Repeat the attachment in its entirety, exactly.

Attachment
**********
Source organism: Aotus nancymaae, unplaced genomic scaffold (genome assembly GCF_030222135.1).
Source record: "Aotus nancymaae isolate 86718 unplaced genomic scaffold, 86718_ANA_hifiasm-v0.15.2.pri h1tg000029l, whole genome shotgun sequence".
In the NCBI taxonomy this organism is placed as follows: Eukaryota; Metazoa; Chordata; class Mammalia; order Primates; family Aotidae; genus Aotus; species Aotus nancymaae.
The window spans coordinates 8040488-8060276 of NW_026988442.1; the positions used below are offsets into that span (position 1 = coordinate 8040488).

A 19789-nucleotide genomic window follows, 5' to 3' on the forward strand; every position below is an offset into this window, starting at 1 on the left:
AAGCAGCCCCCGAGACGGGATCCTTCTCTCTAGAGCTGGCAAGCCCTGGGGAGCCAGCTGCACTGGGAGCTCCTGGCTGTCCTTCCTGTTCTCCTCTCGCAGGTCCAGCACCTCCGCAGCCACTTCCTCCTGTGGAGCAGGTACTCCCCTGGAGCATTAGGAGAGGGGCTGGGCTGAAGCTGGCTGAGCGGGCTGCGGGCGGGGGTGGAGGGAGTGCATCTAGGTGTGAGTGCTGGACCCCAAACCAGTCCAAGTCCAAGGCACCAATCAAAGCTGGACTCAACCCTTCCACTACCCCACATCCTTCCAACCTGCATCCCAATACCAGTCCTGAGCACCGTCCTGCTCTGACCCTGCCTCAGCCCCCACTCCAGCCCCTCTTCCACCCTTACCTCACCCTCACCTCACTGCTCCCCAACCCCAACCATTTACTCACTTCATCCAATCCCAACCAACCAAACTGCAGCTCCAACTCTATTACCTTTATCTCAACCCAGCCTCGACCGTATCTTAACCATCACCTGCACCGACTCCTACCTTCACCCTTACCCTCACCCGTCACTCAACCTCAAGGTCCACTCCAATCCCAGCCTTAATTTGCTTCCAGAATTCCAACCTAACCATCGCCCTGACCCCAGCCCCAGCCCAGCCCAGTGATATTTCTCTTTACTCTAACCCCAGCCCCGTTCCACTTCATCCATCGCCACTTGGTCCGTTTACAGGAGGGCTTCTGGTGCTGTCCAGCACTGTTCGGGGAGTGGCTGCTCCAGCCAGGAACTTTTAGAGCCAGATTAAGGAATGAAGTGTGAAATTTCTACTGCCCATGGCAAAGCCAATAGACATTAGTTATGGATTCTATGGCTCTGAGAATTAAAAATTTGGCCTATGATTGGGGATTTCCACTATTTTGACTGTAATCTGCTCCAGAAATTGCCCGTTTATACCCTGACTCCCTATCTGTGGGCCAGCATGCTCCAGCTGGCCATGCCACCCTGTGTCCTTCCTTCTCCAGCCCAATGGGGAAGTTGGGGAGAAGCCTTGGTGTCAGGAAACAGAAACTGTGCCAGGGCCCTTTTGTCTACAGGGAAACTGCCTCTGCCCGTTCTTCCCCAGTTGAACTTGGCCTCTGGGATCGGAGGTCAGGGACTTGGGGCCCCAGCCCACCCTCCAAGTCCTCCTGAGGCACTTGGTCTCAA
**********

Source organism: Aotus nancymaae, unplaced genomic scaffold (genome assembly GCF_030222135.1).
Source record: "Aotus nancymaae isolate 86718 unplaced genomic scaffold, 86718_ANA_hifiasm-v0.15.2.pri h1tg000029l, whole genome shotgun sequence".
In the NCBI taxonomy this organism is placed as follows: Eukaryota; Metazoa; Chordata; class Mammalia; order Primates; family Aotidae; genus Aotus; species Aotus nancymaae.
The window spans coordinates 8040488-8060276 of NW_026988442.1; the positions used below are offsets into that span (position 1 = coordinate 8040488).

A 19789-nucleotide genomic window follows, 5' to 3' on the forward strand; every position below is an offset into this window, starting at 1 on the left:
AAGCAGCCCCCGAGACGGGATCCTTCTCTCTAGAGCTGGCAAGCCCTGGGGAGCCAGCTGCACTGGGAGCTCCTGGCTGTCCTTCCTGTTCTCCTCTCGCAGGTCCAGCACCTCCGCAGCCACTTCCTCCTGTGGAGCAGGTACTCCCCTGGAGCATTAGGAGAGGGGCTGGGCTGAAGCTGGCTGAGCGGGCTGCGGGCGGGGGTGGAGGGAGTGCATCTAGGTGTGAGTGCTGGACCCCAAACCAGTCCAAGTCCAAGGCACCAATCAAAGCTGGACTCAACCCTTCCACTACCCCACATCCTTCCAACCTGCATCCCAATACCAGTCCTGAGCACCGTCCTGCTCTGACCCTGCCTCAGCCCCCACTCCAGCCCCTCTTCCACCCTTACCTCACCCTCACCTCACTGCTCCCCAACCCCAACCATTTACTCACTTCATCCAATCCCAACCAACCAAACTGCAGCTCCAACTCTATTACCTTTATCTCAACCCAGCCTCGACCGTATCTTAACCATCACCTGCACCGACTCCTACCTTCACCCTTACCCTCACCCGTCACTCAACCTCAAGGTCCACTCCAATCCCAGCCTTAATTTGCTTCCAGAATTCCAACCTAACCATCGCCCTGACCCCAGCCCCAGCCCAGCCCAGTGATATTTCTCTTTACTCTAACCCCAGCCCCGTTCCACTTCATCCATCGCCACTTGGTCCGTTTACAGGAGGGCTTCTGGTGCTGTCCAGCACTGTTCGGGGAGTGGCTGCTCCAGCCAGGAACTTTTAGAGCCAGATTAAGGAATGAAGTGTGAAATTTCTACTGCCCATGGCAAAGCCAATAGACATTAGTTATGGATTCTATGGCTCTGAGAATTAAAAATTTGGCCTATGATTGGGGATTTCCACTATTTTGACTGTAATCTGCTCCAGAAATTGCCCGTTTATACCCTGACTCCCTATCTGTGGGCCAGCATGCTCCAGCTGGCCATGCCACCCTGTGTCCTTCCTTCTCCAGCCCAATGGGGAAGTTGGGGAGAAGCCTTGGTGTCAGGAAACAGAAACTGTGCCAGGGCCCTTTTGTCTACAGGGAAACTGCCTCTGCCCGTTCTTCCCCAGTTGAACTTGGCCTCTGGGATCGGAGGTCAGGGACTTGGGGCCCCAGCCCACCCTCCAAGTCCTCCTGAGGCACTTGGTCTCAA